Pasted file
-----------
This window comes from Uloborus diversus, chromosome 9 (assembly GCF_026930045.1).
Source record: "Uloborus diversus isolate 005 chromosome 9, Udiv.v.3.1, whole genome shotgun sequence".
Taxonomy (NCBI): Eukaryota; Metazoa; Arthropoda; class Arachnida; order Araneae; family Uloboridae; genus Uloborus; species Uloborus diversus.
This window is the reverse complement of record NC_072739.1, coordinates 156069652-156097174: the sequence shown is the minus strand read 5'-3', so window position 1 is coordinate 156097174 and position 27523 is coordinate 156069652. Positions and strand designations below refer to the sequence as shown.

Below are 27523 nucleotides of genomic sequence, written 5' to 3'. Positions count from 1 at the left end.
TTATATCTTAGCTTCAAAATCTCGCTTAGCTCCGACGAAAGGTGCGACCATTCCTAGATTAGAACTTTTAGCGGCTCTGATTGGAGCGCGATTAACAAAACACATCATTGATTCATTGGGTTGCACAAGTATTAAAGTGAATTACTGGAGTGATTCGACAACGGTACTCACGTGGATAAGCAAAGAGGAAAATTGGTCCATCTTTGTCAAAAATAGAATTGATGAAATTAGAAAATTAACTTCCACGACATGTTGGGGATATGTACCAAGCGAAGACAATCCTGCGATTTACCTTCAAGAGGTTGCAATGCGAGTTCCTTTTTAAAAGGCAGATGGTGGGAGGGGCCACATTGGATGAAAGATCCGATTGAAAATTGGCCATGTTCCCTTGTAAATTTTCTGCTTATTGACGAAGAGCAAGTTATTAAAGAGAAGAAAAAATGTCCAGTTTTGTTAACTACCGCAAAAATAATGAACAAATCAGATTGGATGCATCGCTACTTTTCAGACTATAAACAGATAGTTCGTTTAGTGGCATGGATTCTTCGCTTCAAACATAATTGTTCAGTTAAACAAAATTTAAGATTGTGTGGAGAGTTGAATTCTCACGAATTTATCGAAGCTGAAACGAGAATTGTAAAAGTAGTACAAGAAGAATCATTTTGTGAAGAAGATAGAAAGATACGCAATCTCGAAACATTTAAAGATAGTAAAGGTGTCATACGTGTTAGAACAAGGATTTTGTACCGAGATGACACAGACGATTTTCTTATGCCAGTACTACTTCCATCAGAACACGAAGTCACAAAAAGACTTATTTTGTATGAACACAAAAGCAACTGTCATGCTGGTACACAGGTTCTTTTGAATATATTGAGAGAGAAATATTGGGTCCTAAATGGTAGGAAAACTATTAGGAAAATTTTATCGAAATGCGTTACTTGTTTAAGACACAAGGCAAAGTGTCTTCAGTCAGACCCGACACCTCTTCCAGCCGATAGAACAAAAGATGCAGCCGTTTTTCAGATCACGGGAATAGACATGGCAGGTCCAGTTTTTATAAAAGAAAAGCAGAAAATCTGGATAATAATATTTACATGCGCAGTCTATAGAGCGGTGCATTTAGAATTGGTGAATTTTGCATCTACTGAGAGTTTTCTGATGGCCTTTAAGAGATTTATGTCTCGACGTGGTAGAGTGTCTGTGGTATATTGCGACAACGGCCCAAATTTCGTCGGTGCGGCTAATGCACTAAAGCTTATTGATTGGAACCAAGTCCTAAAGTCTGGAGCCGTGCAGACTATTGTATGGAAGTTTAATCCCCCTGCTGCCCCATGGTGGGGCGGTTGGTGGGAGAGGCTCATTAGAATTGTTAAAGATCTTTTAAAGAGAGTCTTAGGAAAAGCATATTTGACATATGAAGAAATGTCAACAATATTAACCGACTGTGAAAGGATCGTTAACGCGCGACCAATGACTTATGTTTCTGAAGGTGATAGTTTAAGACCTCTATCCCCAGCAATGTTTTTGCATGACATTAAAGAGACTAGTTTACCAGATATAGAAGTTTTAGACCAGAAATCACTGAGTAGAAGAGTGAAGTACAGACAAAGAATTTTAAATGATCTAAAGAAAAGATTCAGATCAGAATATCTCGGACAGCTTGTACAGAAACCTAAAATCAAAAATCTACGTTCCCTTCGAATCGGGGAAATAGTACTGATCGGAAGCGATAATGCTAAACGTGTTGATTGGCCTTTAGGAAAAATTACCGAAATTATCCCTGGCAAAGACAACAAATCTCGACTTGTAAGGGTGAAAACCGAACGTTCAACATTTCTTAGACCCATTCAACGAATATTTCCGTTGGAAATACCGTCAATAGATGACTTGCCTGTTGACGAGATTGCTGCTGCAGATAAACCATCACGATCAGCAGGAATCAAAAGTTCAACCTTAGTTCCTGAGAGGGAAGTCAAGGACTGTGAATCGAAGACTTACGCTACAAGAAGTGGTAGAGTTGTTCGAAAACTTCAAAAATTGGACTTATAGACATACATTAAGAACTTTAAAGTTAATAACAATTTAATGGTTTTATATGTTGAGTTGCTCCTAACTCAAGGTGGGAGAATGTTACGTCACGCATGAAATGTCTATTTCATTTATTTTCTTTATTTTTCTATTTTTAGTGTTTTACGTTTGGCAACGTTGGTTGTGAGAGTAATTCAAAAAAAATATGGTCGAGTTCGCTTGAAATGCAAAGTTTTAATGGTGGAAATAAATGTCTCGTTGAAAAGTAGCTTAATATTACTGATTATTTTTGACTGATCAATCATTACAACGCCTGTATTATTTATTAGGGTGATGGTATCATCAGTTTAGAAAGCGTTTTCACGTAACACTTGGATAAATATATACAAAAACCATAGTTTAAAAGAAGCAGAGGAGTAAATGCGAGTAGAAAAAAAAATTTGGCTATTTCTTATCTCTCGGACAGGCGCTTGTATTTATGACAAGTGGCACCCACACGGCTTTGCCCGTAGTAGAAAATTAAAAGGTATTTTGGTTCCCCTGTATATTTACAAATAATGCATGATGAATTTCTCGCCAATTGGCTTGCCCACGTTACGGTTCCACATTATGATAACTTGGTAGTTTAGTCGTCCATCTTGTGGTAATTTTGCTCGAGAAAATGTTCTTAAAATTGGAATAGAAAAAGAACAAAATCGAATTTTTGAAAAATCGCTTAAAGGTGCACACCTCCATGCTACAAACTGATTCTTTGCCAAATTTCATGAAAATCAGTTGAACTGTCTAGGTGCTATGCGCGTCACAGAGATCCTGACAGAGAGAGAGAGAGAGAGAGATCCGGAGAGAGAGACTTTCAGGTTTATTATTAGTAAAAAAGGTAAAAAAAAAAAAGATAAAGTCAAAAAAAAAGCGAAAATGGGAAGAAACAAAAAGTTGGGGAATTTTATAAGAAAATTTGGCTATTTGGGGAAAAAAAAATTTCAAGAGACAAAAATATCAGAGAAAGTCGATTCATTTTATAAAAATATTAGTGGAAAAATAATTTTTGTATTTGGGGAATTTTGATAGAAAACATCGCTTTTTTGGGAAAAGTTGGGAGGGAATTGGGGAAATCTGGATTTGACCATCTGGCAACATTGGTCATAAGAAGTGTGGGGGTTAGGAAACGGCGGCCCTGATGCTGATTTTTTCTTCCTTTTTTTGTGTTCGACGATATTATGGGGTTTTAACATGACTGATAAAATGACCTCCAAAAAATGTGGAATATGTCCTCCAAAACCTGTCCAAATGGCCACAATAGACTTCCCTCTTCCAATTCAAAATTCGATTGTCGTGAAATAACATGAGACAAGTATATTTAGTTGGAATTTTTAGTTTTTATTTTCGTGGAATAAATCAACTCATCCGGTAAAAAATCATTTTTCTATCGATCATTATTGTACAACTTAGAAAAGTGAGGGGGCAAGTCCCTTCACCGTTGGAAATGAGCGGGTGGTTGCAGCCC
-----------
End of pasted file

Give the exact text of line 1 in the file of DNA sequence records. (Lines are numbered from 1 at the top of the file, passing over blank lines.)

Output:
This window comes from Uloborus diversus, chromosome 9 (assembly GCF_026930045.1).